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R22 phase-out: fit for the future

Sanyo’s R22 Renewal system offers ac operators an upgrade from R22 kit, while keeping the existing pipework, as RAC reports

As most in the industry will know, from this month, R22 will no longer be able to be used to top up refrigeration and air conditioning systems.

With an estimated 60,000 to 100,000 air conditioning systems in the UK still reliant on R22, a lot of buildings are potentially exposed.

Despite a chorus of warnings from the industry in the run-up to the ban about insufficient supplies of reclaimed R22, end-users have been slow to invest in new plant. Of course, the downturn hasn’t helped, with widespread freezes on capital spending and investment.

In response, Sanyo Air Conditioners has developed technology that enables rapid conversion of existing R22 systems to new high-efficiency R410A systems at a cost dramatically less than complete new installations. By using existing refrigerant pipework, installation can be sped up and replacement costs cut by around 30 per cent, Sanyo says.

The increased energy efficiency of R410A equipment also offers significant ongoing savings in running costs, with COPs of up to 4.0 compared with 2.5 or less for
older R22 systems.

Sanyo Renewal can be used with existing Sanyo systems but is also compatible with virtually all types of other R22 systems, the firm says. And on mostinstallations, the existing wiring can also be used. Any flare connections are replaced to upgrade the system to allow connection to new system components.

For PACi split systems, installers need to carry out an oil test to check that the system has not been subject to a burn-out or been contaminated by dirt. Pipework isalso checked to ensure it is not damaged and that wall thicknesses are within acceptable guidelines.

For VRF systems, checks are also carried out on pipe lengths and branch networks to ensure they meet current design criteria. Existing indoor and outdoor units are
then replaced with Sanyo products range.

The concept also takes account of the different operating pressures of the refrigerants involved. Sanyo’s Graham Wright says: “For split systems, the pipework check will establish whether the system has the correct wall thickness and pipe-runs to accommodate the working pressures of R410A. This means that some older systems may not be able to be changed, but the vast majority of systems will be suitable for conversion.

“In relation to VRF systems, for some time now Sanyo units have been able to reduce the maximum working pressure to ensure that the system is as efficient as possible. We have effectively been able to reduce system pressures to the same as that in older R22 systems, without losing any capacity from the outdoor unit, by adjusting basic controls within the system.”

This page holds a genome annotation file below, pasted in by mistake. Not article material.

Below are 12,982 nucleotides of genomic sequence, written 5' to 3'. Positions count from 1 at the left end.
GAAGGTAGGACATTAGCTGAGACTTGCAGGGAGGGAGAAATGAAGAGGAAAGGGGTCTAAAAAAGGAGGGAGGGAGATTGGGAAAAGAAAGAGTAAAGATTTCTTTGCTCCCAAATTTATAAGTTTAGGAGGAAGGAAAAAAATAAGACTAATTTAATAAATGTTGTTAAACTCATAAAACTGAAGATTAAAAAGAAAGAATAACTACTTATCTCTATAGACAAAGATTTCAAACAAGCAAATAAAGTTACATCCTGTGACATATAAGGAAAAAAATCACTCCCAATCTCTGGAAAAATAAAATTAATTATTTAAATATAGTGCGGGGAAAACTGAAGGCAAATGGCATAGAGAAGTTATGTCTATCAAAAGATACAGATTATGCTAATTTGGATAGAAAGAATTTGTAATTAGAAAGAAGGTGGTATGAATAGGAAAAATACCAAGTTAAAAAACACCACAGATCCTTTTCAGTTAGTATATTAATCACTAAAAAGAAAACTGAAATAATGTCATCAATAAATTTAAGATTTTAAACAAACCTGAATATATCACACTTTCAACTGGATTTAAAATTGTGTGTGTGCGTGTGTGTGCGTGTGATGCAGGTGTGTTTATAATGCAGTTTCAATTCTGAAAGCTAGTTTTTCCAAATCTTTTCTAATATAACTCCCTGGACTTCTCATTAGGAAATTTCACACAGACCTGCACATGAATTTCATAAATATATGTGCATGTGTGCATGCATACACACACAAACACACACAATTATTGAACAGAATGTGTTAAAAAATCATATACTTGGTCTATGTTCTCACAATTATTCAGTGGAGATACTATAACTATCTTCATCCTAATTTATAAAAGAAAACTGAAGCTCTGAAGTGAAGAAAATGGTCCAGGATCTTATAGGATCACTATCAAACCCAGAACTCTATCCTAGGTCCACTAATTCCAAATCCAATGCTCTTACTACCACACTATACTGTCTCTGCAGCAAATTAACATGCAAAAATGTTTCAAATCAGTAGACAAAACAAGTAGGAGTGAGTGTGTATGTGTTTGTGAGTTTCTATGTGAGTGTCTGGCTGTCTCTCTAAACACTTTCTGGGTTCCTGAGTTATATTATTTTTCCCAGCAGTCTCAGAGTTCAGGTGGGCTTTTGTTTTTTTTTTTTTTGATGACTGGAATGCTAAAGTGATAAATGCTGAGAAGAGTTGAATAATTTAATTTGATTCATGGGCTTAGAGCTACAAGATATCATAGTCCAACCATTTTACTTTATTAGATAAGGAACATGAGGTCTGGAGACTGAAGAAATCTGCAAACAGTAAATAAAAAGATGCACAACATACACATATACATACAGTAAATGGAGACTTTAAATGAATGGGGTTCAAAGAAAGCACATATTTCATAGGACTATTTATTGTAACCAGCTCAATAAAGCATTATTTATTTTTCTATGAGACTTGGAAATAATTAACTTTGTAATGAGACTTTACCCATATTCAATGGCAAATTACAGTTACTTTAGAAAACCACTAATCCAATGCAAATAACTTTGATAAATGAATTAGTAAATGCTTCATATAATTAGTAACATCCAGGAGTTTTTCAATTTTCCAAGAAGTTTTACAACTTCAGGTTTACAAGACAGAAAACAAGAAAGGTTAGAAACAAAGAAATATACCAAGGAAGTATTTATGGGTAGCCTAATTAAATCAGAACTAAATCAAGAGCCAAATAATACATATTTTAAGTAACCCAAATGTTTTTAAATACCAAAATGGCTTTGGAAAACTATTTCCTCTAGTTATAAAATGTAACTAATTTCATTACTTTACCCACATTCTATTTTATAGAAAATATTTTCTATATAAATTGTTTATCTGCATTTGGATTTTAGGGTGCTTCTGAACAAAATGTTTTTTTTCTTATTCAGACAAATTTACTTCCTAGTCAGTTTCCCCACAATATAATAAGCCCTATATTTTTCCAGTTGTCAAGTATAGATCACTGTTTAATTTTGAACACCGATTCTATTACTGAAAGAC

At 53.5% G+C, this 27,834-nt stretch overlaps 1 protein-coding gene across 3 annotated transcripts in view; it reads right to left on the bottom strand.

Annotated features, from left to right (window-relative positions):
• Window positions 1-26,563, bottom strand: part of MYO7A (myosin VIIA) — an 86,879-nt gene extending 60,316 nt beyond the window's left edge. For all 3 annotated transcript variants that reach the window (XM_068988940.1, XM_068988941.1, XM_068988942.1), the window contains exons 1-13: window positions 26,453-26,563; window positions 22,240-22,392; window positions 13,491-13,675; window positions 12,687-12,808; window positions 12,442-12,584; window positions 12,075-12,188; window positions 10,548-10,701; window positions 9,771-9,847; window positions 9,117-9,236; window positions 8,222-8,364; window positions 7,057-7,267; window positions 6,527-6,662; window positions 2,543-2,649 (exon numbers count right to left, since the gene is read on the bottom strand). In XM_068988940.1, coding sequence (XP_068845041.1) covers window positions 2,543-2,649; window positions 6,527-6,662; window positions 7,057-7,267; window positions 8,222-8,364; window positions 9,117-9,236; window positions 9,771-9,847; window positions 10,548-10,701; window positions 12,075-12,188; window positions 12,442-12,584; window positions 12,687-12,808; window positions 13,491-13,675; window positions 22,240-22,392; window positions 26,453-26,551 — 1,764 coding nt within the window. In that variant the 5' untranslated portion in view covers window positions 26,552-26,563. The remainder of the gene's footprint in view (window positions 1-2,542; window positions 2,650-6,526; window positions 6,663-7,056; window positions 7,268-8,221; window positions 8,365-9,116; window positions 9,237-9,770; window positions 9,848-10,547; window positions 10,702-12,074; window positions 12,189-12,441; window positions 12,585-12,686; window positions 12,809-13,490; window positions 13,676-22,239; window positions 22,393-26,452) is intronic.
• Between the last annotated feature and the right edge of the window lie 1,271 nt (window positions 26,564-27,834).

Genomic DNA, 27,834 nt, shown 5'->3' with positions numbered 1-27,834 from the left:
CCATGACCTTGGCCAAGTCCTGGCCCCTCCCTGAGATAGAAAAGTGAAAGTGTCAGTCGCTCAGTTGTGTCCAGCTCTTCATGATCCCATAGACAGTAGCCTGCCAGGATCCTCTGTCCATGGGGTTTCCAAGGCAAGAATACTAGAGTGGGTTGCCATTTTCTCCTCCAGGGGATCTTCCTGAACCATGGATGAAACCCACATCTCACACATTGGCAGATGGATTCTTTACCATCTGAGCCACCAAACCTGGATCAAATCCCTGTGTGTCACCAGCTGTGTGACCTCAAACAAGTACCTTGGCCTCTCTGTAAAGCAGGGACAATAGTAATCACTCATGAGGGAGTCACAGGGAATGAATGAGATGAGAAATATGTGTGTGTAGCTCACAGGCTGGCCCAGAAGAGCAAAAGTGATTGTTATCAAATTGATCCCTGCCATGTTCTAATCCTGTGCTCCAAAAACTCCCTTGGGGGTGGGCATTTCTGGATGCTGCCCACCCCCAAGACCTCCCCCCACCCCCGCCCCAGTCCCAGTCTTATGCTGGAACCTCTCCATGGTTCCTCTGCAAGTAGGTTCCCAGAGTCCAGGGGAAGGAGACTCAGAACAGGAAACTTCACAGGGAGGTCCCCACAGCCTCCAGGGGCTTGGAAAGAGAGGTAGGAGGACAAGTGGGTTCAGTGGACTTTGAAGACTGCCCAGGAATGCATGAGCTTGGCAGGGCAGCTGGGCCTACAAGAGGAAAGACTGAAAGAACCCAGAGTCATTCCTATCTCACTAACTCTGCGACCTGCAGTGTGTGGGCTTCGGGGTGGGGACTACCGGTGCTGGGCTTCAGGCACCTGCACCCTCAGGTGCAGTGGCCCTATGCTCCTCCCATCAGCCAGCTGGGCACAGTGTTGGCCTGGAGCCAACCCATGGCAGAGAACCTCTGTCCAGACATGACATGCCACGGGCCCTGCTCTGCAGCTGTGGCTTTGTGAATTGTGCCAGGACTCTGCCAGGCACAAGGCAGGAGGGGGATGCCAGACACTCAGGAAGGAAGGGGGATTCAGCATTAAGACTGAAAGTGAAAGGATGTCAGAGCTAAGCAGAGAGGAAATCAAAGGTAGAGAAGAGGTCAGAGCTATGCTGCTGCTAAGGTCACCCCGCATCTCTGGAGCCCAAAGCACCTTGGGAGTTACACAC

Where split systems are being replaced, the outdoor unit is selected from the company’s Classic, Standard or Elite ranges, depending on the level of efficiencyrequired. In the case of VRF systems, any of the firm’s two-pipe or three-pipe options can be applied.

For installers, no special training is required to carry out conversions and the refrigerant is reclaimed in the normal way. On VRF installations the suitability of
pipework needs to be confirmed by a Sanyo distributor or the manufacturer. The Renewal approach can also be applied to existing R407C systems.

Bob Cowlard, Sanyo’s sales and marketing general manager, says: “The arrival of R22 Renewal is great news for both contractors and end users. It enables R22
plant to be quickly replaced with modern, high efficiency air conditioning, saving around a third or more on replacement costs and delivering significant ongoing
savings in energy costs. With energy costs predicted to rise year-on-year for the foreseeable future, the costs of conversion should pay for themselves many times over.”

Mr Cowlard adds: “R22 is still a mainstay for much of the installed base of air conditioning. But there simply won’t be sufficient to go round, and the cost - where it is available - is likely to rise dramatically.”

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